By Paul Tyson: News Editor
In the sun-baked courtyard of Koulikoro high-security prison in Mali two elderly prisoners sit in the shade talking quietly. An armed guard watches from the rooftop, impassive in sunglasses and military fatigues.
“Security here is tight,” says the governor, an imposing figure immaculate in dark green uniform, “but these men cause no trouble. They are the intellectuals; they are very disciplined prisoners.”
The sixteen men who live here in the single-storey “international” cell block are responsible for some of the worst crimes of the 20th century. Convicted of leading the genocide in Rwanda, most are now in their seventies. Few will ever leave.
In the frenzy of ethnic hatred they unleashed and directed twenty-one years ago, 800,000 men, women and children died. Most were hacked to death with machetes.
None of the prisoners has shown any public remorse. Some even claim the role of victims, imprisoned they say by the "victor’s justice" of a UN Tribunal seeking to cover-up for the international community’s inaction in the face of Rwanda’s genocide.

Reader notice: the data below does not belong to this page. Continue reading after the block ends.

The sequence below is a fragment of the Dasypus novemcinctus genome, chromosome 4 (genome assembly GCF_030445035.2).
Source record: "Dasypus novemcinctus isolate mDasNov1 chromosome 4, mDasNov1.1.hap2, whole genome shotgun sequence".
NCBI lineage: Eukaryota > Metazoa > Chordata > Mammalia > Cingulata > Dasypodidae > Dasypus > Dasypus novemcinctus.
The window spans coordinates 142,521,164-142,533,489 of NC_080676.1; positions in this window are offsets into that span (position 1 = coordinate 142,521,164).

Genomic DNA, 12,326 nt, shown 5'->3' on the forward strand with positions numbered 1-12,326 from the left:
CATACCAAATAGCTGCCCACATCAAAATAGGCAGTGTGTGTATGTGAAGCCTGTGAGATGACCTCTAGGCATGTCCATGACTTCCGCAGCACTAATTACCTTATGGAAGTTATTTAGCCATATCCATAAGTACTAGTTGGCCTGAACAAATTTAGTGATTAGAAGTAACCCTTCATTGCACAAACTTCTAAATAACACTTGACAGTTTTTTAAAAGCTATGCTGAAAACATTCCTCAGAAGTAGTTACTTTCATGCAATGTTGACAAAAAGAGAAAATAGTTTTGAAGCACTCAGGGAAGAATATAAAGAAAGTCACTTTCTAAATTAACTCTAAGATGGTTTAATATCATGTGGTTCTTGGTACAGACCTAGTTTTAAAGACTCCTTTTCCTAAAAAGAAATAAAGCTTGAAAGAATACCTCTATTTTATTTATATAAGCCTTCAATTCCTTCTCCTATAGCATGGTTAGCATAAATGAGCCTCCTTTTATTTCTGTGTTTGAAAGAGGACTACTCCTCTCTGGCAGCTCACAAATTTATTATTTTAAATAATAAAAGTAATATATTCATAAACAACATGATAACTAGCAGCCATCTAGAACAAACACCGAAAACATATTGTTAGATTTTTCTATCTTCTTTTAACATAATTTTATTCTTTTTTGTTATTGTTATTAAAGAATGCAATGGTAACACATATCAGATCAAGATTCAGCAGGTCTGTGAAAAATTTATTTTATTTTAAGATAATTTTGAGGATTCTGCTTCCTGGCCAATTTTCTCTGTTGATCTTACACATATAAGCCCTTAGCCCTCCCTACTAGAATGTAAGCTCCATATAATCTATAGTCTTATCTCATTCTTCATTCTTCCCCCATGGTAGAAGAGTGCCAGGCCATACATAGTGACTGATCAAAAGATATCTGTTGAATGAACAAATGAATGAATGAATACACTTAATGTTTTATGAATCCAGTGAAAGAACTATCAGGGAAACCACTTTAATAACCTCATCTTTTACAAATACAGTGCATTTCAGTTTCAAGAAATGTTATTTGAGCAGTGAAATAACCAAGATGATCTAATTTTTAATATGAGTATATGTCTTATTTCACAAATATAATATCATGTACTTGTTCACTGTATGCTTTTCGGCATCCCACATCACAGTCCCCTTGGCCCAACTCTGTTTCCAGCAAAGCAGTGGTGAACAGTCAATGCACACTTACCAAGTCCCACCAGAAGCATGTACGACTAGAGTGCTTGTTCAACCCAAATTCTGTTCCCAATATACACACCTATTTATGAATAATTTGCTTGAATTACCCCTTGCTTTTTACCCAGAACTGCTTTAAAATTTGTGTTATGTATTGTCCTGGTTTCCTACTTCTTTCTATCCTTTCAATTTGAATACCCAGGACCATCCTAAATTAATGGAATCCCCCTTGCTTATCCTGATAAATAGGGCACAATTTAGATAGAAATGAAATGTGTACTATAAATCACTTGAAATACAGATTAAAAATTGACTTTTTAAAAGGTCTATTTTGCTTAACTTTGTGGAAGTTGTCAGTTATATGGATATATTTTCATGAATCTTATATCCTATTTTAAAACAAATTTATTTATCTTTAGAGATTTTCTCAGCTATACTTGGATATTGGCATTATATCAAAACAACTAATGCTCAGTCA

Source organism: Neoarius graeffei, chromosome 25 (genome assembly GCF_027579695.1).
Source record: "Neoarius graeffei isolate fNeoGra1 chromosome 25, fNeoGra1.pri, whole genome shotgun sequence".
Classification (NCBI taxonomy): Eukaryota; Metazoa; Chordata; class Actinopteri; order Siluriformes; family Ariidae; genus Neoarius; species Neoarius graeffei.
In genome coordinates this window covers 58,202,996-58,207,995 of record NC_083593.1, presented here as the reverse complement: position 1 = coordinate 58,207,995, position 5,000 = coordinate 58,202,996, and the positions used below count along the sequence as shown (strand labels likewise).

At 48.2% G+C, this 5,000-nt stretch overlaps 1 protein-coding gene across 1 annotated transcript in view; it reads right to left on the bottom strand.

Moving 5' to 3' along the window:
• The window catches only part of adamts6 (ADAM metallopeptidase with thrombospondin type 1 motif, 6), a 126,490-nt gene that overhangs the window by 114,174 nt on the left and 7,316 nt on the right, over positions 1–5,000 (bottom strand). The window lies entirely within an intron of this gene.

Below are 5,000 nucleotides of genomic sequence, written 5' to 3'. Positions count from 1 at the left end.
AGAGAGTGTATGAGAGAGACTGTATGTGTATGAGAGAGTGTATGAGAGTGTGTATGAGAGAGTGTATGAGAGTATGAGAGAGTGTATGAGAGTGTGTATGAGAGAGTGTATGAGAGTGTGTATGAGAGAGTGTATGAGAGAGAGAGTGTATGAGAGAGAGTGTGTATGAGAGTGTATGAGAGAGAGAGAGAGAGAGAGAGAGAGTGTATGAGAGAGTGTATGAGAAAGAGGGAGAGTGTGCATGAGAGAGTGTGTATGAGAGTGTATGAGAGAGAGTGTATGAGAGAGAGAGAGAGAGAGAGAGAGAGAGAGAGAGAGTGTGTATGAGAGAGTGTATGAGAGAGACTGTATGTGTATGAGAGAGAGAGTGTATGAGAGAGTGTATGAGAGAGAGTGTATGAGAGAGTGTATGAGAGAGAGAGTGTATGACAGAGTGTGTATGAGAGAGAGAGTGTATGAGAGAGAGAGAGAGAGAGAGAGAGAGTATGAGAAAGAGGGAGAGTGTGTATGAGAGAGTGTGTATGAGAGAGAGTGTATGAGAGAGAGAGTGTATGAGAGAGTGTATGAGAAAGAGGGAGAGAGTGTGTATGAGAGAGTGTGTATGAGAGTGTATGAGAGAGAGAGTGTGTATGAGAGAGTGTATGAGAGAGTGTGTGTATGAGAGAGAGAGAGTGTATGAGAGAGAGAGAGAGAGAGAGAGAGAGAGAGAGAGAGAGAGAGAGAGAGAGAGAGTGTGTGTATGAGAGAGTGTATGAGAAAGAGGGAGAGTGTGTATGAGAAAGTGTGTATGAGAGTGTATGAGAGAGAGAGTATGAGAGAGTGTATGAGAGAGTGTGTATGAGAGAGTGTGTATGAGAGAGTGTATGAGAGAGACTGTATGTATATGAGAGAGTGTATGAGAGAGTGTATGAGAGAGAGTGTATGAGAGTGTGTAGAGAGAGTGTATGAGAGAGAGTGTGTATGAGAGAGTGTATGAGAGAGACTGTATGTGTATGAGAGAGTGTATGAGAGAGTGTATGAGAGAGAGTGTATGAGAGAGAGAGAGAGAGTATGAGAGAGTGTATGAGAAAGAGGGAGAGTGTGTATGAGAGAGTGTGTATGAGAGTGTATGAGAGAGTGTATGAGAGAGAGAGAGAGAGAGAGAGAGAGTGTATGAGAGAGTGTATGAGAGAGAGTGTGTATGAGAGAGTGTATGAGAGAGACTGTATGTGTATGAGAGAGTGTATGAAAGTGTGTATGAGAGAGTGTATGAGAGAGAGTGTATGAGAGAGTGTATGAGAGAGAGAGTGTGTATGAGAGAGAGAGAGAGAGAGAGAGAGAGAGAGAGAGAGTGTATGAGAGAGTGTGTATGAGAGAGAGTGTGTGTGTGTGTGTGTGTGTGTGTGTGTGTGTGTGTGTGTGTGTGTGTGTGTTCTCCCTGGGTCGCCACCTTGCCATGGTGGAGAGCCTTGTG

In the sand-coloured block, each man has his own cell. An adjacent block contains a gym and a library with books in French and English. There is a vegetable garden planted with maize and a small church where the prisoners celebrate mass led by one of their number, a catholic priest.
When the International Criminal Tribunal for Rwanda was set up in the aftermath of the genocide, Mali was one of the few countries willing to host those convicted.
Proud of their contribution to the international justice system the Malian government allowed ITV News access to record the first television interview with a “genocidaire”.
One prisoner has already died in custody, others have served their sentence and are free but for the majority here freedom is a distant prospect.
"I cannot accept that I will die here," said Jean Kambanda. “I am still fighting to be free."